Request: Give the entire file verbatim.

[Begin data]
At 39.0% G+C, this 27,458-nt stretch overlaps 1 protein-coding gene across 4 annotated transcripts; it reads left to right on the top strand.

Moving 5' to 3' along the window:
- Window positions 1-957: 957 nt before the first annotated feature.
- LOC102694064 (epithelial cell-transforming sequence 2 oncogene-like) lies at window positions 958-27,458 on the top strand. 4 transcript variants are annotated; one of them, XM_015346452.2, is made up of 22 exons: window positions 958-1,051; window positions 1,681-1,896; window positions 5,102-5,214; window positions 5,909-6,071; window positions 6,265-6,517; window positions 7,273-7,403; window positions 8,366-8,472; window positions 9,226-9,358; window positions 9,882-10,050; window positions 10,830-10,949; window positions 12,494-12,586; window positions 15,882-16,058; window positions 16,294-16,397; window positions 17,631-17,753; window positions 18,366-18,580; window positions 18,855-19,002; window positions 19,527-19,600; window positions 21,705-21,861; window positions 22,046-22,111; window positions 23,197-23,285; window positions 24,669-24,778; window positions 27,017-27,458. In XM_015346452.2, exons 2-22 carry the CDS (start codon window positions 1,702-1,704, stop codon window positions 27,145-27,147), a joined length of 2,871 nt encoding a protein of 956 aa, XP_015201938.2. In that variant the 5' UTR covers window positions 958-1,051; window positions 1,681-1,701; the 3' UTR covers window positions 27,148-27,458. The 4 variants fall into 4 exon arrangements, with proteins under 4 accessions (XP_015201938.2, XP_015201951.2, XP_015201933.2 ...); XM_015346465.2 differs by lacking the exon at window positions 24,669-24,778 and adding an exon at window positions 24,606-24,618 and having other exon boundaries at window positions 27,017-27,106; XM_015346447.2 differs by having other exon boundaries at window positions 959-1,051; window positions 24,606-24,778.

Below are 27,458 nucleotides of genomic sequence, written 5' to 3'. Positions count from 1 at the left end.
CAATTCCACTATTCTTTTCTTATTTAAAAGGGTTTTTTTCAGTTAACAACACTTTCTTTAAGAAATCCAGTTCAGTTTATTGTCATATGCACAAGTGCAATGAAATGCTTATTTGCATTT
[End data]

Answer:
At 39.0% G+C, this 27,458-nt stretch overlaps 1 protein-coding gene across 4 annotated transcripts; it reads left to right on the top strand.

Moving 5' to 3' along the window:
- Window positions 1-957: 957 nt before the first annotated feature.
- LOC102694064 (epithelial cell-transforming sequence 2 oncogene-like) lies at window positions 958-27,458 on the top strand. 4 transcript variants are annotated; one of them, XM_015346452.2, is made up of 22 exons: window positions 958-1,051; window positions 1,681-1,896; window positions 5,102-5,214; window positions 5,909-6,071; window positions 6,265-6,517; window positions 7,273-7,403; window positions 8,366-8,472; window positions 9,226-9,358; window positions 9,882-10,050; window positions 10,830-10,949; window positions 12,494-12,586; window positions 15,882-16,058; window positions 16,294-16,397; window positions 17,631-17,753; window positions 18,366-18,580; window positions 18,855-19,002; window positions 19,527-19,600; window positions 21,705-21,861; window positions 22,046-22,111; window positions 23,197-23,285; window positions 24,669-24,778; window positions 27,017-27,458. In XM_015346452.2, exons 2-22 carry the CDS (start codon window positions 1,702-1,704, stop codon window positions 27,145-27,147), a joined length of 2,871 nt encoding a protein of 956 aa, XP_015201938.2. In that variant the 5' UTR covers window positions 958-1,051; window positions 1,681-1,701; the 3' UTR covers window positions 27,148-27,458. The 4 variants fall into 4 exon arrangements, with proteins under 4 accessions (XP_015201938.2, XP_015201951.2, XP_015201933.2 ...); XM_015346465.2 differs by lacking the exon at window positions 24,669-24,778 and adding an exon at window positions 24,606-24,618 and having other exon boundaries at window positions 27,017-27,106; XM_015346447.2 differs by having other exon boundaries at window positions 959-1,051; window positions 24,606-24,778.

Below are 27,458 nucleotides of genomic sequence, written 5' to 3'. Positions count from 1 at the left end.
CAATTCCACTATTCTTTTCTTATTTAAAAGGGTTTTTTTCAGTTAACAACACTTTCTTTAAGAAATCCAGTTCAGTTTATTGTCATATGCACAAGTGCAATGAAATGCTTATTTGCATTT